Commentary - Time limits are rarely changeable

In Jurkowska v HLMAD (2008), HLMAD appealed against the employment tribunal decision that it had jur...

In Jurkowska v HLMAD (2008), HLMAD appealed against the employment tribunal decision that it had jurisdiction to entertain Ms Jurkowska's claim. At the original hearing the judgment was given to counsel. The reasons, which included a note of the judgment at the end, were sent to HLMAD by post.

The employment appeal tribunal rules require that a copy of the judgment is enclosed with any notice of appeal. HLMAD sent a notice of appeal on the last date for appealing and enclosed the reasons with their notice, but not the judgment. It was unaware that the judgment had been given to counsel at the hearing and had not received a copy in the post from the ET, therefore, believing the only written record of the judgment was contained in the reasons.

The EAT notified HLMAD of the omission at 3.37pm; HLMAD rectified the situation and the judgment was served 33 minutes after the 4pm deadline.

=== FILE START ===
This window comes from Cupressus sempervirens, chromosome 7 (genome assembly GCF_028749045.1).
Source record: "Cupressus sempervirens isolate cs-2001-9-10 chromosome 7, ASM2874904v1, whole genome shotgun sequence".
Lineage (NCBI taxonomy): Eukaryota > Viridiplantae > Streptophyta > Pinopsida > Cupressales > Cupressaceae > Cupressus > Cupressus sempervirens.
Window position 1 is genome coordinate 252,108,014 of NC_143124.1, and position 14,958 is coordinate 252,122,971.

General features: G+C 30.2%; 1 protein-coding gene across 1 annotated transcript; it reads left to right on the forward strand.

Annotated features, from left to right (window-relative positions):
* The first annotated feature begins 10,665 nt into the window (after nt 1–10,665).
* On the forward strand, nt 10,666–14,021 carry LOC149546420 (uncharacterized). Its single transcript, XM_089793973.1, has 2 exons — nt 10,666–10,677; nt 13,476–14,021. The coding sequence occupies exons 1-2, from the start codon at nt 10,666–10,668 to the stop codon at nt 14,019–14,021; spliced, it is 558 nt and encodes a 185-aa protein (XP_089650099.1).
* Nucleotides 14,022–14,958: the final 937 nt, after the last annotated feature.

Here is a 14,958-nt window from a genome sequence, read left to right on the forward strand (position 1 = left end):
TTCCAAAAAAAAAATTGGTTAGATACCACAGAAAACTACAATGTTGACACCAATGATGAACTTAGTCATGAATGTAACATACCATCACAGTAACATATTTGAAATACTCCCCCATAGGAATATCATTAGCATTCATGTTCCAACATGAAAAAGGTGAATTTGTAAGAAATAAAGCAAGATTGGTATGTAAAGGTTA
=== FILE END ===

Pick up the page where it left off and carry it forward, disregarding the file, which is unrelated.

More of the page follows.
The EAT allowed an extension of time, which Ms Jurkowska appealed. In dismissing her request, the Court of Appeal held that the EAT was entitled to sustain this represented exceptional circumstances that needed a lawful discretionary extension of time.

This decision contrasts with Miller v Community Links Trust (2007) where a claim was held to be out of time when it was received by the ET by email eight seconds past the midnight deadline, highlighting that time limits will only be relaxed in rare and exceptional cases where the tribunal is satisfied that there is a reason that justifies the departure from the rules. Practitioners should, therefore, take time limits seriously. Jurkowska is an exceptional case and caused by unusual circumstances surrounding the communication of the procedural documents.

These law reports are contributed by national law firm Berrymans Lace Mawer (www.blm-law.com).

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